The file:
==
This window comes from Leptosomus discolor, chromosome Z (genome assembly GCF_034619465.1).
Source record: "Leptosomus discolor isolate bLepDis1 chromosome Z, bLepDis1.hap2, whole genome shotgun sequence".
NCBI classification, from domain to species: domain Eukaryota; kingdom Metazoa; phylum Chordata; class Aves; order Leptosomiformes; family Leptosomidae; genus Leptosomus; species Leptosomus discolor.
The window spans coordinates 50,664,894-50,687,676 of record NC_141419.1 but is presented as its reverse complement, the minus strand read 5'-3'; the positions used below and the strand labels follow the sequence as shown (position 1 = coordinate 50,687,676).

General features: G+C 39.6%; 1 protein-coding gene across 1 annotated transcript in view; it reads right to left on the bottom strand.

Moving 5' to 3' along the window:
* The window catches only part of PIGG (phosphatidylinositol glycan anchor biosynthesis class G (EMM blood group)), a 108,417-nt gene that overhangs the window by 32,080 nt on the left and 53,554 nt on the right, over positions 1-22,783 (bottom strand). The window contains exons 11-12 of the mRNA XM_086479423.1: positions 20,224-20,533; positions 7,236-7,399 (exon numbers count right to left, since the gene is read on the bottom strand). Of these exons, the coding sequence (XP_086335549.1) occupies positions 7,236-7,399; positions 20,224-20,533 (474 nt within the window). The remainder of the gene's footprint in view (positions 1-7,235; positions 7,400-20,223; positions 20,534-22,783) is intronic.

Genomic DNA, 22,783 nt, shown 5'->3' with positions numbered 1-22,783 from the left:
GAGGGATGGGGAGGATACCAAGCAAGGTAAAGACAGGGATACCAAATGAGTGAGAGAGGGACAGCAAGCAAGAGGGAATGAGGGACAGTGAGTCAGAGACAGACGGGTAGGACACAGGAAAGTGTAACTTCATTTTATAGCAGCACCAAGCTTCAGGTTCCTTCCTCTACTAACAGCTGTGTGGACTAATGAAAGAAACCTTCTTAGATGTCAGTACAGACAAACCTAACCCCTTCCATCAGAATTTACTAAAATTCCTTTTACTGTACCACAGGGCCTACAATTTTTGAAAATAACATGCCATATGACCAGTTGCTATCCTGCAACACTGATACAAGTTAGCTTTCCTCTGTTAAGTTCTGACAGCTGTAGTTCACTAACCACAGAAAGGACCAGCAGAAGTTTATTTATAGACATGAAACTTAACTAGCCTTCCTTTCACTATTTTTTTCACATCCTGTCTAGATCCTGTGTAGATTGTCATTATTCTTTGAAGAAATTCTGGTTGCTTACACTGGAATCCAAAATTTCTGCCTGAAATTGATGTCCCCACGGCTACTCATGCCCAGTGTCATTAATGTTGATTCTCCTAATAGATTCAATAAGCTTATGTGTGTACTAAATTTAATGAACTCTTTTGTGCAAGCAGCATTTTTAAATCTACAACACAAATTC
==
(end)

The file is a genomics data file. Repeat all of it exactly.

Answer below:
This window comes from Leptosomus discolor, chromosome Z (genome assembly GCF_034619465.1).
Source record: "Leptosomus discolor isolate bLepDis1 chromosome Z, bLepDis1.hap2, whole genome shotgun sequence".
NCBI classification, from domain to species: domain Eukaryota; kingdom Metazoa; phylum Chordata; class Aves; order Leptosomiformes; family Leptosomidae; genus Leptosomus; species Leptosomus discolor.
The window spans coordinates 50,664,894-50,687,676 of record NC_141419.1 but is presented as its reverse complement, the minus strand read 5'-3'; the positions used below and the strand labels follow the sequence as shown (position 1 = coordinate 50,687,676).

General features: G+C 39.6%; 1 protein-coding gene across 1 annotated transcript in view; it reads right to left on the bottom strand.

Moving 5' to 3' along the window:
* The window catches only part of PIGG (phosphatidylinositol glycan anchor biosynthesis class G (EMM blood group)), a 108,417-nt gene that overhangs the window by 32,080 nt on the left and 53,554 nt on the right, over positions 1-22,783 (bottom strand). The window contains exons 11-12 of the mRNA XM_086479423.1: positions 20,224-20,533; positions 7,236-7,399 (exon numbers count right to left, since the gene is read on the bottom strand). Of these exons, the coding sequence (XP_086335549.1) occupies positions 7,236-7,399; positions 20,224-20,533 (474 nt within the window). The remainder of the gene's footprint in view (positions 1-7,235; positions 7,400-20,223; positions 20,534-22,783) is intronic.

Genomic DNA, 22,783 nt, shown 5'->3' with positions numbered 1-22,783 from the left:
GAGGGATGGGGAGGATACCAAGCAAGGTAAAGACAGGGATACCAAATGAGTGAGAGAGGGACAGCAAGCAAGAGGGAATGAGGGACAGTGAGTCAGAGACAGACGGGTAGGACACAGGAAAGTGTAACTTCATTTTATAGCAGCACCAAGCTTCAGGTTCCTTCCTCTACTAACAGCTGTGTGGACTAATGAAAGAAACCTTCTTAGATGTCAGTACAGACAAACCTAACCCCTTCCATCAGAATTTACTAAAATTCCTTTTACTGTACCACAGGGCCTACAATTTTTGAAAATAACATGCCATATGACCAGTTGCTATCCTGCAACACTGATACAAGTTAGCTTTCCTCTGTTAAGTTCTGACAGCTGTAGTTCACTAACCACAGAAAGGACCAGCAGAAGTTTATTTATAGACATGAAACTTAACTAGCCTTCCTTTCACTATTTTTTTCACATCCTGTCTAGATCCTGTGTAGATTGTCATTATTCTTTGAAGAAATTCTGGTTGCTTACACTGGAATCCAAAATTTCTGCCTGAAATTGATGTCCCCACGGCTACTCATGCCCAGTGTCATTAATGTTGATTCTCCTAATAGATTCAATAAGCTTATGTGTGTACTAAATTTAATGAACTCTTTTGTGCAAGCAGCATTTTTAAATCTACAACACAAATTC